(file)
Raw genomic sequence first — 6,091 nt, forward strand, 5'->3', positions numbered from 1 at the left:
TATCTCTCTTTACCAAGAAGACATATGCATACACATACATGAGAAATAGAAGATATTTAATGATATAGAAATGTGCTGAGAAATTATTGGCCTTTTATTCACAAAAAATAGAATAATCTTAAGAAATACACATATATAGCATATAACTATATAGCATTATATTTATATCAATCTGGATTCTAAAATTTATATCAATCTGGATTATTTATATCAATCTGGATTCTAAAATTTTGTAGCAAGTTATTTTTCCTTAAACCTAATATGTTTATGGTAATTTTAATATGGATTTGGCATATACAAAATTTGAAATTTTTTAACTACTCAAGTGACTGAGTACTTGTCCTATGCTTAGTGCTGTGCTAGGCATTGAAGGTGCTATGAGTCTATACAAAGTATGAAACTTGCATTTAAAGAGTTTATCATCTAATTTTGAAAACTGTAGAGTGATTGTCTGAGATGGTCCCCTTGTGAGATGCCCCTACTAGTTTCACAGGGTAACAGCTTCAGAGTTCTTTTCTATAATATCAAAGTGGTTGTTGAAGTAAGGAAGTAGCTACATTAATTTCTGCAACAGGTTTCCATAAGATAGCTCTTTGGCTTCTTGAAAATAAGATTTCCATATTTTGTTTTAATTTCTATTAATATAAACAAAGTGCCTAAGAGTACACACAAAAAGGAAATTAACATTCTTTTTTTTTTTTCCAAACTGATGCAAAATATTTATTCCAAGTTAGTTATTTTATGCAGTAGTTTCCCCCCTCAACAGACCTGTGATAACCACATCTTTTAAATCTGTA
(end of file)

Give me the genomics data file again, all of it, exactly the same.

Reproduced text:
Raw genomic sequence first — 6,091 nt, forward strand, 5'->3', positions numbered from 1 at the left:
TATCTCTCTTTACCAAGAAGACATATGCATACACATACATGAGAAATAGAAGATATTTAATGATATAGAAATGTGCTGAGAAATTATTGGCCTTTTATTCACAAAAAATAGAATAATCTTAAGAAATACACATATATAGCATATAACTATATAGCATTATATTTATATCAATCTGGATTCTAAAATTTATATCAATCTGGATTATTTATATCAATCTGGATTCTAAAATTTTGTAGCAAGTTATTTTTCCTTAAACCTAATATGTTTATGGTAATTTTAATATGGATTTGGCATATACAAAATTTGAAATTTTTTAACTACTCAAGTGACTGAGTACTTGTCCTATGCTTAGTGCTGTGCTAGGCATTGAAGGTGCTATGAGTCTATACAAAGTATGAAACTTGCATTTAAAGAGTTTATCATCTAATTTTGAAAACTGTAGAGTGATTGTCTGAGATGGTCCCCTTGTGAGATGCCCCTACTAGTTTCACAGGGTAACAGCTTCAGAGTTCTTTTCTATAATATCAAAGTGGTTGTTGAAGTAAGGAAGTAGCTACATTAATTTCTGCAACAGGTTTCCATAAGATAGCTCTTTGGCTTCTTGAAAATAAGATTTCCATATTTTGTTTTAATTTCTATTAATATAAACAAAGTGCCTAAGAGTACACACAAAAAGGAAATTAACATTCTTTTTTTTTTTTCCAAACTGATGCAAAATATTTATTCCAAGTTAGTTATTTTATGCAGTAGTTTCCCCCCTCAACAGACCTGTGATAACCACATCTTTTAAATCTGTA